Programming for the FOBIK system requires a vehicle specific “Immobilizer Code” that is also known in locksmithing circles as the “PIN Code.” In my experience, if you have the VIN, this number can be obtained from roadside assistance providers, such as Cross Country Automotive Services. I have also obtained the PIN Code from Chrysler/Dodge/Jeep Dealers. Their requirement is you must prove that you are a legitimate locksmith in order to obtain the Immobilizer Code.

You can either sign up with a roadside service provider, or go to your local dealer. I recommend that you do both. I usually use my local dealer during normal business hours, and a roadside provider on weekends and after hours. Whenever possible, I go in person to the dealer to get the “Immobilizer Code” rather than using the telephone. The reason for this is so that the dealer will get to know me, and I what I can do for them. I usually leave a business card and remind them that I can do a lot more than just Chrysler vehicles. As a result, I get referrals and a lot of the dealerships’ business for used vehicles.

Whenever I am dealing with the dealership or the roadside providers, I always use the term “Immobilizer Code” rather than “PIN Code.” The reason for this is that is the terminology that they understand. “PIN Code” is simply a generic nickname that locksmiths have adopted for any codes that are necessary to program transponder keys. If you use the wrong terminology with a dealer, they usually won’t know what you’re talking about. Using the proper terminology also lets them know that you know what you are doing, and that you are a professional.

There are devices on the market that will let you pull the Immobilizer Code directly from the computer on the car, rather than getting the code through official channels. The most effective device that I have seen for this is the Chrysler Skim Reader available from Lockmasters, Inc. (Part number CHRYSKIM). This tool interfaces with a laptop computer and the vehicle to pull the Immobilizer Code directly from the vehicle. This tool can be a great time saver, especially at night and on weekends. Immobilizer Code retrieving software upgrades are available for multi-function programming devices.

Regardless of how the Immobilizer Code is obtained, you’re now ready to program the vehicle. For this article, I’ll be using the Silca machine. These photos were actually shot on an SDD, but the screens would be identical on the TKO, except for the background color of the screen.

After the machine has been connected to the OBD port on the vehicle, and it has booted up, select “IMMOBILIZER” from the menu.

From the manufacturer list select “CHRYSLER.”

Scroll all the way to the bottom to select “300C [CAN] 08 – 09.”

A message reminding you to use the “00 – OBD CABLE” only appears on the SDD machine because the TKO is equipped with a universal cable.

Next, a message appears that tells you to “Insert a key and turn on the console.” At this point, you need to insert either your new FOBIK or the customer’s existing FOBIK if you are just adding a new FOBIK.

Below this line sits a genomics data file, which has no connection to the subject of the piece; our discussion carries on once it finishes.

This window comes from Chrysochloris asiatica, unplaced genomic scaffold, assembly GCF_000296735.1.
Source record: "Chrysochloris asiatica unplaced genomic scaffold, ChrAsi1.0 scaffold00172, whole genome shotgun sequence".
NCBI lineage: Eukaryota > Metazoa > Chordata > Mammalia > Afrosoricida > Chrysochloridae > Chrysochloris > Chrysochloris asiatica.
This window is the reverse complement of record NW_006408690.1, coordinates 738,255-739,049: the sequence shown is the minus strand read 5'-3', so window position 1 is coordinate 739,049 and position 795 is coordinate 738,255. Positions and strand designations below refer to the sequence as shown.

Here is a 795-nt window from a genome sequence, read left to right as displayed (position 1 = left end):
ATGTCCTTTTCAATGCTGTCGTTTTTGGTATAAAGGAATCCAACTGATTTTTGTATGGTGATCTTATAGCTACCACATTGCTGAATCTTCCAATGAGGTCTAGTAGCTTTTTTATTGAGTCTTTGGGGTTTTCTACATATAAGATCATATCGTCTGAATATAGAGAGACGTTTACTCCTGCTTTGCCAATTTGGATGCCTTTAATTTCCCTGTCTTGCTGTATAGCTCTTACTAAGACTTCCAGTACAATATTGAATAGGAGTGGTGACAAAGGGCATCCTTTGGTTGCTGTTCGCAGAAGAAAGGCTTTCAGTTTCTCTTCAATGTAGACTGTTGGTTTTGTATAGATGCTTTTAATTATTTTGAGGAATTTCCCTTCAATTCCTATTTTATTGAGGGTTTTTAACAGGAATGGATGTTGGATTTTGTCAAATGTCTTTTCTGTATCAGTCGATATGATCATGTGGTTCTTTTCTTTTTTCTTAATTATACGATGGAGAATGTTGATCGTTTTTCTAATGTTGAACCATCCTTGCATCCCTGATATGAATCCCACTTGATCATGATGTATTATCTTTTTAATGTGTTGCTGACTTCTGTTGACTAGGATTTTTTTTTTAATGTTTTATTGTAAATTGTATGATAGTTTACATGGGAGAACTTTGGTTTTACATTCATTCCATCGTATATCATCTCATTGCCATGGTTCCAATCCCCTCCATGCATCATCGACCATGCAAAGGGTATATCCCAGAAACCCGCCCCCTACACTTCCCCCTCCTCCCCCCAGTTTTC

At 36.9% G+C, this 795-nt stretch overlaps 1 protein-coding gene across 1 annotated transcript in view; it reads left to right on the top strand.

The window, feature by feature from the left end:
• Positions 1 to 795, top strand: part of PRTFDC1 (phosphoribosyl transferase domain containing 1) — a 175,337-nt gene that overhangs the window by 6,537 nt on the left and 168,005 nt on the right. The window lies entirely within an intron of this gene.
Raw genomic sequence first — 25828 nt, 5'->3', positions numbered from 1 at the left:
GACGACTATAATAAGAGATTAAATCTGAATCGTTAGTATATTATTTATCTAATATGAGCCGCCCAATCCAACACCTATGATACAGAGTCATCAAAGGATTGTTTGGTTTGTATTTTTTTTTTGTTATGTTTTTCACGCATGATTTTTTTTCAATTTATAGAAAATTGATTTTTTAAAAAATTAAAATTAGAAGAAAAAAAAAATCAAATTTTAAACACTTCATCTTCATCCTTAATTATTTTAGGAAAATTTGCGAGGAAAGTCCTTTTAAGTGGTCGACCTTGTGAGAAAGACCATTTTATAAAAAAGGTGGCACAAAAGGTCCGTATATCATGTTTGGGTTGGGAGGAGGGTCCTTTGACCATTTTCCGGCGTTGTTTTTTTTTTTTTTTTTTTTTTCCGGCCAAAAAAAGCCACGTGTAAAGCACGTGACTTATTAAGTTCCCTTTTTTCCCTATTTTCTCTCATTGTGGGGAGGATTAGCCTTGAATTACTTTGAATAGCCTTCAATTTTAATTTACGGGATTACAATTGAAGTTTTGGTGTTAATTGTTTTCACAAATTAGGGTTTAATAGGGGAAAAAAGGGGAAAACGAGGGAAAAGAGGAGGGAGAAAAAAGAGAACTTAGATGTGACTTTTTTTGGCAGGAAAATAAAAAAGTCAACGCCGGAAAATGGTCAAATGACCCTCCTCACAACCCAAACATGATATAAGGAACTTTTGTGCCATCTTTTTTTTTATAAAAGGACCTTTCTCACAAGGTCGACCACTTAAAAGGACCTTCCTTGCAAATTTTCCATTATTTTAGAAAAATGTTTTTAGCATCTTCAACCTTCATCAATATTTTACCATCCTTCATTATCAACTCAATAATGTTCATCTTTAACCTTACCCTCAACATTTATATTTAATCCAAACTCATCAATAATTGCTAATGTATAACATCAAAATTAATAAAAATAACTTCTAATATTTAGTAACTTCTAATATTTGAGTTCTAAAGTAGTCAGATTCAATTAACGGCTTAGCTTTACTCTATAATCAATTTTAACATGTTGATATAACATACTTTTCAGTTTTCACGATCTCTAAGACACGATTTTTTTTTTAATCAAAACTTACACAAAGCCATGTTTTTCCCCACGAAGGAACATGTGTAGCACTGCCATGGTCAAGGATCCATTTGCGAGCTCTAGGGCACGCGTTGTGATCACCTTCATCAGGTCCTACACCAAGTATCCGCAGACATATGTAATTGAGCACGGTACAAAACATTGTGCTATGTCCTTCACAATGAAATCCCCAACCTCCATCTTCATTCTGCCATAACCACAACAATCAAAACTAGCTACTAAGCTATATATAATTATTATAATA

The next screen gives you the options to check how many keys are in memory, add a new key, add an old key, or erase all of the keys that are programmed into the vehicle.

Once a FOBIK has been programmed to a vehicle, it cannot be programmed into another vehicle. But, that FOBIK can be reprogrammed back into the same vehicle if it has been erased. This gives you the option to erase all of the keys for a customer who has lost their keys, in case they were stolen, but also the ability to program the FOBIK back in if they find it.

vIn this case we are just adding a new FOBIK, so we selected “NEW KEY ADDING.”

The next screen is a warning that you must have the Immobilizer Code in order to program new keys. Pressing “Enter” will take you to the next screen.

After you enter the Immobilizer code, you will need to press “Enter” twice; once to complete the data entry, and once to move to the next screen.

If you have entered the correct Immobilizer Code for the vehicle, you will see a screen (photo 38) telling you to insert the first new key to be programmed and turn on the ignition. Pressing “Enter” will begin the programming process. If you entered the wrong Immobilizer Code, you will receive an error message at this point and you will have to re-enter the information.

A standard screen on the SDD and TKO checks the warning light on the dash to make sure that the programming has been successfully completed. On Chrysler vehicles, you will also hear a “Ding” from inside the dash to let you know that the programming is complete and that it was successful.

The final screen allows you to save the customer information in your machine if you wish. I rarely do this, but saving the information can be a time saver if you ever have to reprogram the same vehicle. The down side is that it takes up memory in the machine.

In addition to being able to program a FOBIK into these vehicles, you can use the above procedure to program what is known as a “FOBIK Hybrid” or “POD Key” into the vehicle. A POD Key is simply a FOBIK that does not have the remote functions and is therefore considerable cheaper. POD Keys are generally used as emergency spares, and have a traditional mechanical key permanently mounted on the end, rather than hidden inside.

The ignition is designed to accept either the FOBIK or a POD Key, and has an opening in the center to allow the key blade on the POD Key to enter the dash.